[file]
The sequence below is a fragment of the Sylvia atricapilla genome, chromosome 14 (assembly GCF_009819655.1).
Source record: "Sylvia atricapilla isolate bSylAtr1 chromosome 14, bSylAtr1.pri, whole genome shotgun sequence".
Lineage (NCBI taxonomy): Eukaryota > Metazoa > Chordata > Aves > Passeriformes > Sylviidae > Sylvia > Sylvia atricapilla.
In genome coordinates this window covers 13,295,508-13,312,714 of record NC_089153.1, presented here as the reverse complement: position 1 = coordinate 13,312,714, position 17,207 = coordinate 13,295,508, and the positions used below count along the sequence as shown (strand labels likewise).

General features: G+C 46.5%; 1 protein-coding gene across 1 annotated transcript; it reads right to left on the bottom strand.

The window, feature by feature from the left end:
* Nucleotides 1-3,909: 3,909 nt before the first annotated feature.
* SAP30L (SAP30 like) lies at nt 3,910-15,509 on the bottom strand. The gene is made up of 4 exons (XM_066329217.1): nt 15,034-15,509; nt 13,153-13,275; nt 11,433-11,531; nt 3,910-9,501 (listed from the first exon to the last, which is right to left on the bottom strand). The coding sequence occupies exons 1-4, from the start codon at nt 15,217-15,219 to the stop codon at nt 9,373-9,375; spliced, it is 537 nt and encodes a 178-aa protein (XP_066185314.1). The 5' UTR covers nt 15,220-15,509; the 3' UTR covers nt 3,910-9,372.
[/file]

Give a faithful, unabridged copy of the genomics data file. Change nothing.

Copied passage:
The sequence below is a fragment of the Sylvia atricapilla genome, chromosome 14 (assembly GCF_009819655.1).
Source record: "Sylvia atricapilla isolate bSylAtr1 chromosome 14, bSylAtr1.pri, whole genome shotgun sequence".
Lineage (NCBI taxonomy): Eukaryota > Metazoa > Chordata > Aves > Passeriformes > Sylviidae > Sylvia > Sylvia atricapilla.
In genome coordinates this window covers 13,295,508-13,312,714 of record NC_089153.1, presented here as the reverse complement: position 1 = coordinate 13,312,714, position 17,207 = coordinate 13,295,508, and the positions used below count along the sequence as shown (strand labels likewise).

General features: G+C 46.5%; 1 protein-coding gene across 1 annotated transcript; it reads right to left on the bottom strand.

The window, feature by feature from the left end:
* Nucleotides 1-3,909: 3,909 nt before the first annotated feature.
* SAP30L (SAP30 like) lies at nt 3,910-15,509 on the bottom strand. The gene is made up of 4 exons (XM_066329217.1): nt 15,034-15,509; nt 13,153-13,275; nt 11,433-11,531; nt 3,910-9,501 (listed from the first exon to the last, which is right to left on the bottom strand). The coding sequence occupies exons 1-4, from the start codon at nt 15,217-15,219 to the stop codon at nt 9,373-9,375; spliced, it is 537 nt and encodes a 178-aa protein (XP_066185314.1). The 5' UTR covers nt 15,220-15,509; the 3' UTR covers nt 3,910-9,372.